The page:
With ultracold chemistry, researchers get a first look at exactly what happens during a chemical reaction

The coldest chemical reaction in the known universe took place in what appears to be a chaotic mess of lasers. The appearance deceives: Deep within that...

Im Focus: How do scars form? Fascia function as a repository of mobile scar tissue

Abnormal scarring is a serious threat resulting in non-healing chronic wounds or fibrosis. Scars form when fibroblasts, a type of cell of connective tissue, reach wounded skin and deposit plugs of extracellular matrix. Until today, the question about the exact anatomical origin of these fibroblasts has not been answered. In order to find potential ways of influencing the scarring process, the team of Dr. Yuval Rinkevich, Group Leader for Regenerative Biology at the Institute of Lung Biology and Disease at Helmholtz Zentrum München, aimed to finally find an answer. As it was already known that all scars derive from a fibroblast lineage expressing the Engrailed-1 gene - a lineage not only present in skin, but also in fascia - the researchers intentionally tried to understand whether or not fascia might be the origin of fibroblasts.

Fibroblasts kit - ready to heal wounds

Im Focus: McMaster researcher warns plastic pollution in Great Lakes growing concern to ecosystem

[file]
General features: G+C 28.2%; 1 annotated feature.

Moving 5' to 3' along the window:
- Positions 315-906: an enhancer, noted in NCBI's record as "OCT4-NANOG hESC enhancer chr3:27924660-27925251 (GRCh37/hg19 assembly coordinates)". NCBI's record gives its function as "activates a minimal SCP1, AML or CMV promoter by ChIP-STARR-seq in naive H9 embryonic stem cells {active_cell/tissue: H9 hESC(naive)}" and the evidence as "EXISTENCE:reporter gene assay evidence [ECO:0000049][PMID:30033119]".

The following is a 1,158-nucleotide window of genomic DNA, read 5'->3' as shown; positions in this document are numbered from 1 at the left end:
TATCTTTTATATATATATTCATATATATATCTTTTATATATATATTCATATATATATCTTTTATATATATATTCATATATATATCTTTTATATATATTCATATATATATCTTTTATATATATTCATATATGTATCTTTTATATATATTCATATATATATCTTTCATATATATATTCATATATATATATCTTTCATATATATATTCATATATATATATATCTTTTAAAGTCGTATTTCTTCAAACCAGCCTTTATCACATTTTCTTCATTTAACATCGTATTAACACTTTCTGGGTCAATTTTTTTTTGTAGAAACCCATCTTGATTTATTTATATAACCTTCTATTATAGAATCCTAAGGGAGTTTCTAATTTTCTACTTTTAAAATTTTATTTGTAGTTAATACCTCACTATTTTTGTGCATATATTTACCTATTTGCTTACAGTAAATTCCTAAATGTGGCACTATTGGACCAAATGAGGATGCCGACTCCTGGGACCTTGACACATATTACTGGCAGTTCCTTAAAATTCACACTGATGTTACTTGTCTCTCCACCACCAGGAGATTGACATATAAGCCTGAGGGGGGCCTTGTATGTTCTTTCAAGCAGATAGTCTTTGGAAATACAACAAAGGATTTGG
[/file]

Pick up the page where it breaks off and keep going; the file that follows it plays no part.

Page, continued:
Research from a leading international expert on the health of the Great Lakes suggests that the growing intensity and scale of pollution from plastics poses serious risks to human health and will continue to have profound consequences on the ecosystem.

In an article published this month in the Journal of Waste Resources and Recycling, Gail Krantzberg, a professor in the Booth School of Engineering Practice...

Im Focus: Machine learning microscope adapts lighting to improve diagnosis

Prototype microscope teaches itself the best illumination settings for diagnosing malaria

Engineers at Duke University have developed a microscope that adapts its lighting angles, colors and patterns while teaching itself the optimal...

All Focus news of the innovation-report >>>

Anzeige

Anzeige

VideoLinks
Industry & Economy
Event News

The Future of Work

03.12.2019 | Event News

First International Conference on Agrophotovoltaics in August 2020

15.11.2019 | Event News

Laser Symposium on Electromobility in Aachen: trends for the mobility revolution

15.11.2019 | Event News

 
Latest News

Solving the mystery of carbon on ocean floor

06.12.2019 | Earth Sciences

Chip-based optical sensor detects cancer biomarker in urine

06.12.2019 | Life Sciences

A platform for stable quantum computing, a playground for exotic physics

06.12.2019 | Information Technology

VideoLinks
Science & Research
Overview of more VideoLinks >>>